Spring fever

Moderator: GreenLake

Spring fever

Postby Alan » Fri Feb 04, 2011 7:24 pm

We've had a series of near-70 degree days here in the south SF Bay Area, and I had my first day off in a month, and the boat was sitting there in the back driveway. Some observations:

Raising a hinged mast single-handed isn't all that hard, although it sure does look tall at the point in the process where it's secured only by the hinge pins.

It's better if no one's looking when you rig the boat for the first time in a long time.

Trailered sailboats look a lot less forlorn when they've got the mast and shrouds up. Raise a sail for the first time in months, and it's "Oh, yeah! That's why I do this!"

The Fundamental Law of Important Objects in a Gravitational Field: If something can fall off the boat, it will.

The Law's corollary: It's better if this happens in the driveway than on the water.

Now to find some time, and some water...
Alan
 
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Postby William » Sat Feb 05, 2011 11:11 am

I am green with envy. Here in the Northeast we are buried in snow and I can't even reach my boat without shoveling a path. Ah for the spring when boats are launched and halyards hoisted for their first sail of the season.
William in Millbury
1960? O'day Ospray
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Location: central MA

Postby kkearns » Sat Feb 05, 2011 3:22 pm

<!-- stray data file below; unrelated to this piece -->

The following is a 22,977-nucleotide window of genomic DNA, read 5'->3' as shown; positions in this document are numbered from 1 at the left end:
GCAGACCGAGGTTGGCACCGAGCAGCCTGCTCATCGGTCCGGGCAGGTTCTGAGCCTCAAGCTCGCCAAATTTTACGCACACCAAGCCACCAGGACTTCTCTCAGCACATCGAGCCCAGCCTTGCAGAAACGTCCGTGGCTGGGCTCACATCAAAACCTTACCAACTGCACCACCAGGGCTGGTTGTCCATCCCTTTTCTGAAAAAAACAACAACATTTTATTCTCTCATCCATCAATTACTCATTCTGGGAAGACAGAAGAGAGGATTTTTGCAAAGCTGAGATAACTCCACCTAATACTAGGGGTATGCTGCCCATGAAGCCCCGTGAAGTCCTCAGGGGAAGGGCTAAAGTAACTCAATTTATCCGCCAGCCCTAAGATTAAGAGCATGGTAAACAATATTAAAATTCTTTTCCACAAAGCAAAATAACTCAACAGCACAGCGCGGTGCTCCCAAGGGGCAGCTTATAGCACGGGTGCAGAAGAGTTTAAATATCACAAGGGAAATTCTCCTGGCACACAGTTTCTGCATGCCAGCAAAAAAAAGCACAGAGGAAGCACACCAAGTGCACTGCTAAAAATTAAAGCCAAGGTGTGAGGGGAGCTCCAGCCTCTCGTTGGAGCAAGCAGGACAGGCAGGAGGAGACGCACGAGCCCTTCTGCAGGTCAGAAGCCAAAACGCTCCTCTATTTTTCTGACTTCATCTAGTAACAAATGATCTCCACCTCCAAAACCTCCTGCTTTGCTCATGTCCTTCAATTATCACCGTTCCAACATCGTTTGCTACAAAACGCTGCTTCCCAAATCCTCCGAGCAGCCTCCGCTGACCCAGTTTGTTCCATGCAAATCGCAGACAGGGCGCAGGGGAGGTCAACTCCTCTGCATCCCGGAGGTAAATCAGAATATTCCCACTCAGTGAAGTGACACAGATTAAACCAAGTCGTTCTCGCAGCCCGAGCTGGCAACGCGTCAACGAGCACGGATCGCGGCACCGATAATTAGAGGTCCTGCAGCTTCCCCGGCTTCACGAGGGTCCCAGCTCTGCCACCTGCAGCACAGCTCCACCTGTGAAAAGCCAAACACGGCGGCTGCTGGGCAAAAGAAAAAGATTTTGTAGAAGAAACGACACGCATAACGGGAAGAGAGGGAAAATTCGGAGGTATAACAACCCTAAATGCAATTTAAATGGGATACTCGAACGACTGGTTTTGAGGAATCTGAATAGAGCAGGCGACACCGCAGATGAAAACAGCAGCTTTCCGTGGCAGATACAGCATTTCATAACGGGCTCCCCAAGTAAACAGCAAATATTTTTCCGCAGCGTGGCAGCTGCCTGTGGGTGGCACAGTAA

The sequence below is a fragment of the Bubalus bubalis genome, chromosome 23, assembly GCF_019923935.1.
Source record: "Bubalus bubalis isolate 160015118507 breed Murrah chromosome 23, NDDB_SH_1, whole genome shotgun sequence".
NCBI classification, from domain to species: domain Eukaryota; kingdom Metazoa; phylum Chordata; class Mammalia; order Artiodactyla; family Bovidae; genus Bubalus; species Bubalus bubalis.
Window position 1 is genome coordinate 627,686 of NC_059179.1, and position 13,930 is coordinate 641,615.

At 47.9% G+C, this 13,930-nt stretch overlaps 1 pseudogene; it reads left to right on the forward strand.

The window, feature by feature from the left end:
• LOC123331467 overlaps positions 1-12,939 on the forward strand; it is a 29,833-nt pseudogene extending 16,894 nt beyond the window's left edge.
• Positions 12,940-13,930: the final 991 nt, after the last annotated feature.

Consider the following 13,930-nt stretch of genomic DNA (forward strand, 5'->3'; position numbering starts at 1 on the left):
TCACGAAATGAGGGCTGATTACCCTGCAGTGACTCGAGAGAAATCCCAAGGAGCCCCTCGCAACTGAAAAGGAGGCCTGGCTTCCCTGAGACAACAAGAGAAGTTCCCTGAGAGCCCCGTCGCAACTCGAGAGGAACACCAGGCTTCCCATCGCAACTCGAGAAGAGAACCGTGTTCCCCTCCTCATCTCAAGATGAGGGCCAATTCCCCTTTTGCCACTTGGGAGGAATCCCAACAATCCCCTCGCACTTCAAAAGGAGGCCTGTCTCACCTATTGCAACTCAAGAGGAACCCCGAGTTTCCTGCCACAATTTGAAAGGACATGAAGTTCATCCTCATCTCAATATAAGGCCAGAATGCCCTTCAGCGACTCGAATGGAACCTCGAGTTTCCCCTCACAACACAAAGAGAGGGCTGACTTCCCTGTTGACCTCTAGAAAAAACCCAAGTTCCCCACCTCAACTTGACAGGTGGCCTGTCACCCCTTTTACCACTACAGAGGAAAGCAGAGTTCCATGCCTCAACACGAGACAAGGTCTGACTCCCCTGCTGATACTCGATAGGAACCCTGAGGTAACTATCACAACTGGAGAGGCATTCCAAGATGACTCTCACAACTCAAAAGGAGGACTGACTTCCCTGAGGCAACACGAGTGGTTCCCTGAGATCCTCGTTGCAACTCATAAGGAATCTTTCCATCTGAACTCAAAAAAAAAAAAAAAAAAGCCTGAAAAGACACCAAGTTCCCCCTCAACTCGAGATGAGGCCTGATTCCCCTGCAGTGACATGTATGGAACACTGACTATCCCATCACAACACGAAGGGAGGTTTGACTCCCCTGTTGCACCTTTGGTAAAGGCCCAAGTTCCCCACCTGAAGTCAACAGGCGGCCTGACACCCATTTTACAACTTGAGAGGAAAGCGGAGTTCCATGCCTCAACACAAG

I agree ... you really know how to make a guy feel envious! Here in Pittsburgh launch day is at least three months off. Still, I took vicarious pleasure reading about your launch and thinking, "spring is out there ... somewhere."

Oh well, we do have a certain football team that hails from Pittsburgh and has a habit of playing games in January and February. Perhaps I'll take solice in throwing another log on the fire and watching the Super Bowl tomorrow.

Happy sailing!

Kevin
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Postby GreenLake » Sat Feb 05, 2011 5:49 pm

70 degrees would be nice - but at least we don't have snow and I've attended the local winter series, held during a time before the weather deteriorates again around the equinox.

The first race, the dinghies didn't start due to a gale warning...

The following week, effectively the first time for me this winter, I found I had managed to forget everything about backing up with a trailer. Well, not everything, but the reflexes were certainly rusty. Rigging took so long that we didn't make it to the starting line in time in the light winds...

Last weekend, a keelboat tried to ram us from behind, and took out the clew of the main with their bow-mounted anchor; the outhaul got snagged and that ripped the endcap from the boom.

After we recovered from the initial shock, and realized the damage was localized, we put the reef into the sail, and were able to at least sail around and watch the race. I was glad I had the reefpoints and reefline and that I had practiced heaving to.

Without the boom cap, we suddenly had "mid-boom" sheeting, with nearly 3:2 reverse purchase (not 1:1 because one part of the sheet didn't pull straight down, but at a 45 degree angle) There was a bit of a blow that day and I noticed it was much harder to uncleat the main, compared to normal. Once we nearly went over, despite the reef, because with the high loads I couldn't get the main free.

This was the first time that I've sailed in this winter series, and pound for pound there seems to be more "adventure" in it than summer sailing :)
~ green ~ lake ~ ~
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